A new study by Burson-Marsteller has found that less than half of Asian companies listed on the Wall Street Journal’s Asia 200 Index has a corporate social media presence.
Of those corporate brands that do have a presence, more than 55% of social media profiles are inactive. Only 18% of surveyed companies integrate their social media profiles into their corporate websites.
By contrast, Burson-Marsteller’s Fortune Global 100 Social Media Check-Up study, conducted in February this year, showed that 79% of major global companies use branded social media sites as part of their corporate communications mix.
“Asian companies need to take bolder steps to leverage the exploding use of social media channels in the region,” said Bob Pickard, president and CEO of Burson-Marsteller Asia-Pacific. “Few companies are approaching this area strategically; most appear largely driven by short-term marketing considerations, or are hampered by concerns about resourcing, cost or lack of control over message and content.”
In India, the study has observed that leading technology companies are using social media for both corporate and consumer outreach. FMCG companies usually have their product brands active in the social media space, while financial services companies often focus on providing customer support and product promotions.
“It is encouraging to find that some of the top Indian companies are adopting social media to tell their corporate stories. However it should now become a long-term strategic and not only a tactical tool for companies in India to communicate with their various stakeholders.” said Prema Sagar, principal and founder, Genesis Burson-Marsteller.
Corporate use of social media in Asia tends to focus on pushing information rather than engaging stakeholders. Only 12% of companies surveyed maintained a corporate blog, compared to 33% of global companies. Social channels are most frequently used to communicate corporate responsibility initiatives.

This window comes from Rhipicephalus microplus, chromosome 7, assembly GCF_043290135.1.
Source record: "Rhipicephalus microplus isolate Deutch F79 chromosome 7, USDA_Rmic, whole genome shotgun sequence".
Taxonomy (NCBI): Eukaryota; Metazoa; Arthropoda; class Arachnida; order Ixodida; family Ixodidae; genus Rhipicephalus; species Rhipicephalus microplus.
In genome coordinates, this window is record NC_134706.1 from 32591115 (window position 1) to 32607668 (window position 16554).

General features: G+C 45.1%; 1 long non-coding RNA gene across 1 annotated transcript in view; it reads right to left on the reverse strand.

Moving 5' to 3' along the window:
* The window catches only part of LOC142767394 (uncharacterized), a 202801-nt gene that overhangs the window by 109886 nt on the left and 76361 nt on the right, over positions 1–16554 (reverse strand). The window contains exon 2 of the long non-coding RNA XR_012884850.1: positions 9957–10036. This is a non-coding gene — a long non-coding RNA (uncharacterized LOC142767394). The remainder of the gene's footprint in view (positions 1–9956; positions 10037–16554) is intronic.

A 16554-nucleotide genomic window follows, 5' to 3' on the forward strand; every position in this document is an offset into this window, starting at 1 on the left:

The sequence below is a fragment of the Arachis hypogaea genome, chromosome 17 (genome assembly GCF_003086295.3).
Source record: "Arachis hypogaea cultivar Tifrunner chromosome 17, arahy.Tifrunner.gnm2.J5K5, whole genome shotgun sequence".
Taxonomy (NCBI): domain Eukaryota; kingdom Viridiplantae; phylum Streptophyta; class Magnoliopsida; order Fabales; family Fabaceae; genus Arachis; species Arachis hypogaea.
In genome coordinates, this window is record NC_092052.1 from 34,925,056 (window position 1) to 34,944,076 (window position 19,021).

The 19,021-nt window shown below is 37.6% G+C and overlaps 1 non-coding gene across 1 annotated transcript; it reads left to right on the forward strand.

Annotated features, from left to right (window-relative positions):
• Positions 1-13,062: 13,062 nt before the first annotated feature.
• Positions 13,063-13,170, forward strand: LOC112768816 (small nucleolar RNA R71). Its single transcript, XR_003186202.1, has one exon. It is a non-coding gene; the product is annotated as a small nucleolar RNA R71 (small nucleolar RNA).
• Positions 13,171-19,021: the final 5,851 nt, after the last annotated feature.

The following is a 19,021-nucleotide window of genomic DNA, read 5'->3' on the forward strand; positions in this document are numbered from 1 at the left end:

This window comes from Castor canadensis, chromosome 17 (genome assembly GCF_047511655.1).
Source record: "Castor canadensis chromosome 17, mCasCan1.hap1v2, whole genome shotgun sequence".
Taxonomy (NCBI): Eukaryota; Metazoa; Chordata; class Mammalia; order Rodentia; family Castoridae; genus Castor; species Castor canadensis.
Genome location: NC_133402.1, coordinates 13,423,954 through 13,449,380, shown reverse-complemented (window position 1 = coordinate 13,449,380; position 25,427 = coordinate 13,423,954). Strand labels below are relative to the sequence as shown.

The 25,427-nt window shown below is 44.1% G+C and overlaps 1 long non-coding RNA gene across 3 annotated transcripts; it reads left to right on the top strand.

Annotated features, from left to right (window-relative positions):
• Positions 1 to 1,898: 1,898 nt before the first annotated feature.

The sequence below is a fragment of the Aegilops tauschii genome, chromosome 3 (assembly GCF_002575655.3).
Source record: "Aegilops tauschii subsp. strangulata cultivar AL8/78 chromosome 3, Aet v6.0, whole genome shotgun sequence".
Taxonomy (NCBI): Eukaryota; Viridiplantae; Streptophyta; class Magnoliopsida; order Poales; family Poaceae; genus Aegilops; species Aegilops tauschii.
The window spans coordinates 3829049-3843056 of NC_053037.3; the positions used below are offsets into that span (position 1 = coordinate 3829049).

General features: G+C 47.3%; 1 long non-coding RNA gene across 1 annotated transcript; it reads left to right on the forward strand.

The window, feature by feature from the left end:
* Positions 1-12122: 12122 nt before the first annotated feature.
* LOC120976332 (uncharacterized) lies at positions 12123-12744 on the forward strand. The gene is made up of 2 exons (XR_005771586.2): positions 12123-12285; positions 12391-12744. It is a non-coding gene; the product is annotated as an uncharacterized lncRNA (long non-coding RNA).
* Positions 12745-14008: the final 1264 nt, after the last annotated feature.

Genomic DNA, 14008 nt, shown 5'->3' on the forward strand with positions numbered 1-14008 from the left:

“True engagement involving two-way dialogue, as measured by the average number of third-party posts and the average number of corporate responses to their followers, remains limited,” said Charlie Pownall, Burson-Marsteller’s lead digital strategist for Asia-Pacific. “Instead, companies are using social media to portray a ‘softer’ corporate image in a way that is less likely to invoke interaction or negative commentary.”
Of those companies that do take a more assertive approach to social media, the study suggests that they are predominantly those most focused on international expansion. Nevertheless, the extent of this engagement is in stark contrast to global companies, particularly in respect of the use of video and multimedia to support digital storytelling.
Only 8% of leading companies in Asia have set up dedicated channels on top video sharing channels such as YouTube, Youku in China or Nico Nico Douga in Japan. This compares to 50% of global companies using such channels.
“Online social interaction is a fully mainstream activity that dominates media consumption in many markets and is a way of life for many consumers of information. Yet it is clear that top companies across Asia-Pacific lag their western peers in their strategic approach to these channels,” said Bob Pickard. "To take full advantage of this trend, Asian’s top companies must make social media a core component of their corporate marketing and communications, both at home and abroad.”
Details of the study can be accessed here.